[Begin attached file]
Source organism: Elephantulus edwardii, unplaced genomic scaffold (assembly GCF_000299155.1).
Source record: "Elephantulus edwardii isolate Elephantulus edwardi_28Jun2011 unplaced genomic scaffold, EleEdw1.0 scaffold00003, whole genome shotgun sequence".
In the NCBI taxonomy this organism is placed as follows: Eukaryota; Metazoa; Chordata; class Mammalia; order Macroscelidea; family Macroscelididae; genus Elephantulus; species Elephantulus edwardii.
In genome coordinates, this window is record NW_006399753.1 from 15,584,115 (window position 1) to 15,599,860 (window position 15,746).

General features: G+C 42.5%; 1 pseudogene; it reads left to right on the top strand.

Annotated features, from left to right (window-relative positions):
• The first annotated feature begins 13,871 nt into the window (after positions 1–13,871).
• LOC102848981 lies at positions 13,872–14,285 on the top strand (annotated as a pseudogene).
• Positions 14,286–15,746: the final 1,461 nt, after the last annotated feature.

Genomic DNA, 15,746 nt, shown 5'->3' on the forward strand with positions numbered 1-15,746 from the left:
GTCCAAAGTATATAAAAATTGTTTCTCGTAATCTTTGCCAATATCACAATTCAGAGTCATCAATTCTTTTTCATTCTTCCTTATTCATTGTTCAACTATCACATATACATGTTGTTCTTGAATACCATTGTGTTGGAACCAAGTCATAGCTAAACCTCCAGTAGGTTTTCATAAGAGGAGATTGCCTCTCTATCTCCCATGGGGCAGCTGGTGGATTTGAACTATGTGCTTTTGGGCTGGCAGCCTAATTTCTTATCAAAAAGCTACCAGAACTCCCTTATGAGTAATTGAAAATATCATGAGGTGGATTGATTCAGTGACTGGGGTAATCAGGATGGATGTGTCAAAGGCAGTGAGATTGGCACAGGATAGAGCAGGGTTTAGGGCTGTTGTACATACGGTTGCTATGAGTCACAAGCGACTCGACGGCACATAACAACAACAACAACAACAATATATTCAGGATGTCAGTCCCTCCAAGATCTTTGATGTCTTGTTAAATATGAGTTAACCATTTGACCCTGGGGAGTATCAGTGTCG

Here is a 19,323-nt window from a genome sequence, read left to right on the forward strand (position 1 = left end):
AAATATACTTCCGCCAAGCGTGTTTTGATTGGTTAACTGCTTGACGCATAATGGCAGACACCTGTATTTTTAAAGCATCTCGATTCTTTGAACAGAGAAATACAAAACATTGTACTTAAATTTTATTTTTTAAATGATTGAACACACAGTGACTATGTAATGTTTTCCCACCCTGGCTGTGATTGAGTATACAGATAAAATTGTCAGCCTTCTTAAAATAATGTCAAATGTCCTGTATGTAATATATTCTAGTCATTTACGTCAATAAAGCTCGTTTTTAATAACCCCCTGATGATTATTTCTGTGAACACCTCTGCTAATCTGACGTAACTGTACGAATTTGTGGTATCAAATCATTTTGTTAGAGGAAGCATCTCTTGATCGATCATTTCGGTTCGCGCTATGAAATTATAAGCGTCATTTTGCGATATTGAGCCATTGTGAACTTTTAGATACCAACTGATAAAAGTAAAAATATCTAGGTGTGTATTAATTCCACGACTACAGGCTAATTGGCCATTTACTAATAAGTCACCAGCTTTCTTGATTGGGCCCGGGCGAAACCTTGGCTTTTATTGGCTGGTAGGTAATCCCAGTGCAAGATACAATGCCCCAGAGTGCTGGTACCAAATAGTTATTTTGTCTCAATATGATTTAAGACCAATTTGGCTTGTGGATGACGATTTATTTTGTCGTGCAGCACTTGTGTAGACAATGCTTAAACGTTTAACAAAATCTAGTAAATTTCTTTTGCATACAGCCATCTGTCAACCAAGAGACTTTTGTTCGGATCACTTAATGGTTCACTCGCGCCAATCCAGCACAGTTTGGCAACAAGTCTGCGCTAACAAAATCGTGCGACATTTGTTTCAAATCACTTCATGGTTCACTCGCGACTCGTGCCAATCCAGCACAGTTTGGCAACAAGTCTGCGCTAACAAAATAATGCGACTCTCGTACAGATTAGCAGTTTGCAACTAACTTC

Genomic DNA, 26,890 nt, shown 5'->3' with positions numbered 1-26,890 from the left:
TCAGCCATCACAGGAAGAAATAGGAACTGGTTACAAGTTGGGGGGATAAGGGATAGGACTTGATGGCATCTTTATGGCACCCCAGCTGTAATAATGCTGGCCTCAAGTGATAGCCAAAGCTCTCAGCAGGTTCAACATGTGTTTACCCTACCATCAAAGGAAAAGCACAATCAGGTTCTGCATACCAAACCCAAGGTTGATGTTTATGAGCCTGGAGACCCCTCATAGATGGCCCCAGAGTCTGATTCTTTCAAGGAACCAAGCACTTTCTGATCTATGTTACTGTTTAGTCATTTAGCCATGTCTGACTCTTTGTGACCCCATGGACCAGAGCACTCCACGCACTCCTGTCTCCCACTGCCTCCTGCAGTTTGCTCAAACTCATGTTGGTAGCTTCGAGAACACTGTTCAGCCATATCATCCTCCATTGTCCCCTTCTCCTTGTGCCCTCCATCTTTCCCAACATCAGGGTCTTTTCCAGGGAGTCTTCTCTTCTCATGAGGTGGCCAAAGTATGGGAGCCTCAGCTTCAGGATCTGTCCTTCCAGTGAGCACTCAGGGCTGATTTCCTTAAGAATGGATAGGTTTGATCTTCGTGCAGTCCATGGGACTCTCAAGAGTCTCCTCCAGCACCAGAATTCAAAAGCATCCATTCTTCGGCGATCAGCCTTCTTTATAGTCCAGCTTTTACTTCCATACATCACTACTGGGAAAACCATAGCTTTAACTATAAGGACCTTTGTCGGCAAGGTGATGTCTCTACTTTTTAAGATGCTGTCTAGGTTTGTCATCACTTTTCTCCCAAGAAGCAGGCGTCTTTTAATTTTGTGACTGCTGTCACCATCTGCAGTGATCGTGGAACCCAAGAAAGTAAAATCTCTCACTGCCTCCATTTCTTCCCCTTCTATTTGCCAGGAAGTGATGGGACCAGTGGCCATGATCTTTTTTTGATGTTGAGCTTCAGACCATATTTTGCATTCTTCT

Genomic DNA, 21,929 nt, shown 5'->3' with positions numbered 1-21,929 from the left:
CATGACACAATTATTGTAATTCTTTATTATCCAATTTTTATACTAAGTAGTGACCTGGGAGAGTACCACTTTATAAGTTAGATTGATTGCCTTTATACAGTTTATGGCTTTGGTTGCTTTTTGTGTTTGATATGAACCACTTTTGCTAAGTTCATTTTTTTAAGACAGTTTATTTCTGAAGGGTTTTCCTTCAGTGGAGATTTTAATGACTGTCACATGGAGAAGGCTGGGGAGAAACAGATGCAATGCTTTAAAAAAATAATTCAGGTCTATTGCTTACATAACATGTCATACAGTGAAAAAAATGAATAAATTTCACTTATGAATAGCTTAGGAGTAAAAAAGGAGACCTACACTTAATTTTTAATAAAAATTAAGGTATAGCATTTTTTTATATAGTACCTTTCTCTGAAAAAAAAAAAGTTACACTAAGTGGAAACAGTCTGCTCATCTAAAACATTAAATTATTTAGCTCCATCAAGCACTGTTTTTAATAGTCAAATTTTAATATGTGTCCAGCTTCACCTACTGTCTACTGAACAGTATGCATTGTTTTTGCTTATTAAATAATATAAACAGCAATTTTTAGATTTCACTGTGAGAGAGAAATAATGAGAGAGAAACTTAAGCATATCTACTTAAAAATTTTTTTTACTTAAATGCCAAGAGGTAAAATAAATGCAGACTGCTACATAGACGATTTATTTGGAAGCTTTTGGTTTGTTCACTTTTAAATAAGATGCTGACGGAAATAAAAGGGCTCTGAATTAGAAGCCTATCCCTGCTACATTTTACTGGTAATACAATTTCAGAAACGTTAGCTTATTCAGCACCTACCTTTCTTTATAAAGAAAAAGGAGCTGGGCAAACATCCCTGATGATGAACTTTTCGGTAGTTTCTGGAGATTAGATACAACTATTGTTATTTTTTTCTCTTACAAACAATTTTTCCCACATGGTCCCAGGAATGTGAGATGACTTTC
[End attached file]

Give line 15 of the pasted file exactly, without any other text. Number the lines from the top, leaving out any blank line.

TCAGCCATCACAGGAAGAAATAGGAACTGGTTACAAGTTGGGGGGATAAGGGATAGGACTTGATGGCATCTTTATGGCACCCCAGCTGTAATAATGCTGGCCTCAAGTGATAGCCAAAGCTCTCAGCAGGTTCAACATGTGTTTACCCTACCATCAAAGGAAAAGCACAATCAGGTTCTGCATACCAAACCCAAGGTTGATGTTTATGAGCCTGGAGACCCCTCATAGATGGCCCCAGAGTCTGATTCTTTCAAGGAACCAAGCACTTTCTGATCTATGTTACTGTTTAGTCATTTAGCCATGTCTGACTCTTTGTGACCCCATGGACCAGAGCACTCCACGCACTCCTGTCTCCCACTGCCTCCTGCAGTTTGCTCAAACTCATGTTGGTAGCTTCGAGAACACTGTTCAGCCATATCATCCTCCATTGTCCCCTTCTCCTTGTGCCCTCCATCTTTCCCAACATCAGGGTCTTTTCCAGGGAGTCTTCTCTTCTCATGAGGTGGCCAAAGTATGGGAGCCTCAGCTTCAGGATCTGTCCTTCCAGTGAGCACTCAGGGCTGATTTCCTTAAGAATGGATAGGTTTGATCTTCGTGCAGTCCATGGGACTCTCAAGAGTCTCCTCCAGCACCAGAATTCAAAAGCATCCATTCTTCGGCGATCAGCCTTCTTTATAGTCCAGCTTTTACTTCCATACATCACTACTGGGAAAACCATAGCTTTAACTATAAGGACCTTTGTCGGCAAGGTGATGTCTCTACTTTTTAAGATGCTGTCTAGGTTTGTCATCACTTTTCTCCCAAGAAGCAGGCGTCTTTTAATTTTGTGACTGCTGTCACCATCTGCAGTGATCGTGGAACCCAAGAAAGTAAAATCTCTCACTGCCTCCATTTCTTCCCCTTCTATTTGCCAGGAAGTGATGGGACCAGTGGCCATGATCTTTTTTTGATGTTGAGCTTCAGACCATATTTTGCATTCTTCT